Careers in English is a webpage from Arizona State University's English Department that provides books on exploring professional opportunities, job sites, and other resources for graduating English majors.
"Taking Stock of Yourself" by Margaret Newhouse from the Chronicle of Higher Education is an accessible and engaging survey of strategies for exploring what you might want to do after school. Like some of the other resources drawn from the Chronicle, the focus is on graduate students who have decided to look beyond the academy for jobs, but the strategies should be helpful for undergrads as well.
"Working Your Degree: English majors remain low-paid, but many defect into the business world" from the CNN Financial News page by Shelly K. Schwartz provides a narrow perspective on the bottom line for career options for English majors.
"E-Careers, or the Last Revenge of the Liberal-Arts Graduate" by Robin Wagner provides resources for making the transition to the dot.com sector.
Business Writing Resources from Purdue's On-Line Writing Lab has materials on resumes, letters of application, and the job search process.
College Grad Job Hunter provides a job search engine and related materials on resumes and the job search process.
Monster.Com is one of the best known job search sites on the internet that allows you to post your resume and search for jobs internationally.
Study and Teach Abroad at CSU, Chico provides links to various resources related to teaching abroad.
Teachabroad.com is a searchable database for international teaching jobs.
Education America bills itself as the largest network for searching for teaching jobs in America.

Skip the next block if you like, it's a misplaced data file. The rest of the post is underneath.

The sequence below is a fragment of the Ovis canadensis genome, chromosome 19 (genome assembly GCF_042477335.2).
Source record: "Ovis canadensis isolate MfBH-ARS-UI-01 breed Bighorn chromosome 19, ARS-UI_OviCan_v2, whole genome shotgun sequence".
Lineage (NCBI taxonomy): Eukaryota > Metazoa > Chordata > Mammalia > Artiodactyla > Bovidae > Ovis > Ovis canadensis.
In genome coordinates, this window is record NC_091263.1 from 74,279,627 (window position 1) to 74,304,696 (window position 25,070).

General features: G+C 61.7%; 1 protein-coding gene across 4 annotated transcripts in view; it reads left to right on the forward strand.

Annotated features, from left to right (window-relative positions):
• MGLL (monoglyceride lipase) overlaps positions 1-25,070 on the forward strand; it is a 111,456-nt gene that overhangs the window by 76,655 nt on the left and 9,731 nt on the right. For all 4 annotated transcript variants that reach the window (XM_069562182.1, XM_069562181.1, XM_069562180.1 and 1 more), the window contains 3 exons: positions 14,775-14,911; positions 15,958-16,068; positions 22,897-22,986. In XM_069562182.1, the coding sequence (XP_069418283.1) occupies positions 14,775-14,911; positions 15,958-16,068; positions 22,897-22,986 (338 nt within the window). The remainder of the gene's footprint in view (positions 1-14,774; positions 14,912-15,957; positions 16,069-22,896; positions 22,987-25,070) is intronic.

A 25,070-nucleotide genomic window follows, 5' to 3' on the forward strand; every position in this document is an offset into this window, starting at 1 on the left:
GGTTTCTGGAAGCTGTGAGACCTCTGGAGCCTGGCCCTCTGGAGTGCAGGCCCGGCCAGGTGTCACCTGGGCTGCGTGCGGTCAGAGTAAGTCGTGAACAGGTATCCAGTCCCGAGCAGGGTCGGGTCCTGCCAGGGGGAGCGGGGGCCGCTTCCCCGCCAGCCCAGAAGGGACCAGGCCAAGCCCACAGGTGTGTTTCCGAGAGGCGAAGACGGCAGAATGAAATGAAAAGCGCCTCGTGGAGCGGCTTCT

A Certification page is included on Education America that has links to certification requirements for all fifty states.
State Departments of Education Websites from Careers.org is a useful resource from a useful website.
TUSD Online Employment Center is the portal for applying for jobs in the largest local school district.
Sunnyside Human Resources page provides a list of all jobs in that school district.
You can get oriented to the process by reviewing the overviews on these pages:
Planning to Apply to Grad School from gradschools.com
UofA Graduate College presentation by Associate Dean Velez on applying to graduate schools
Obtaining a PhD resources on the Re-Envisioning the PhD are also useful in considering the process and prospects of graduate study
Graduate Record Examination homepage provides you with information on the GRE, which is required by many academic fields for admission to graduate studies
GRE Tutorial from number2.com is free and easily accessible.
Rankings of graduate programs in English (from US News and World Report 2001 rankings)
Locate graduate programs in English by state using this gradschool.com search engine.
English Language and Literature Rankings provides you with an opportunity to search for graduate programs using specific priorities that you select.
English Departments on the Web provides a comprehensive list of English department websites, here and abroad.
The UofA Graduate College's Other Resources provides a link to IRIS (Illinois Research Information Service), which is a searchable database (perhaps the largest database for funding sources), but you must access it from on campus to get access to the database.
Finding Research Funding PowerPoint presentation by Georgia Ehlers of the UofA Graduate College.
From Rumors to Facts: Career Outcomes of English PhDs, Results from the "PhDs Ten Years Later" Study: by Maresi Nerad and Joseph Cerny provides the best data on employment trends in college English studies.
Re-envisioning Project Resources from the Re-envisioning the PhD Project outlines needed reforms in graduate studies that can give you a sense of what innovations to look for in programs
"The growth of the new PhD Higher education takes a hard look at the PhD and finds much that needs changing" from Monitor on Psychology by Bridget Murray is an accessible report on the trend to expand doctoral studies in varied fields to look beyond the academy itself to the various jobs that PhDs take after graduation.
Assessing Doctoral Education from the Promising Practices webpages of the Re-Envisioning the PhD Project provides some benchmarks on assessing the work of PhD programs in various areas and the sorts of innovations that you may want to look for in considering fields and programs.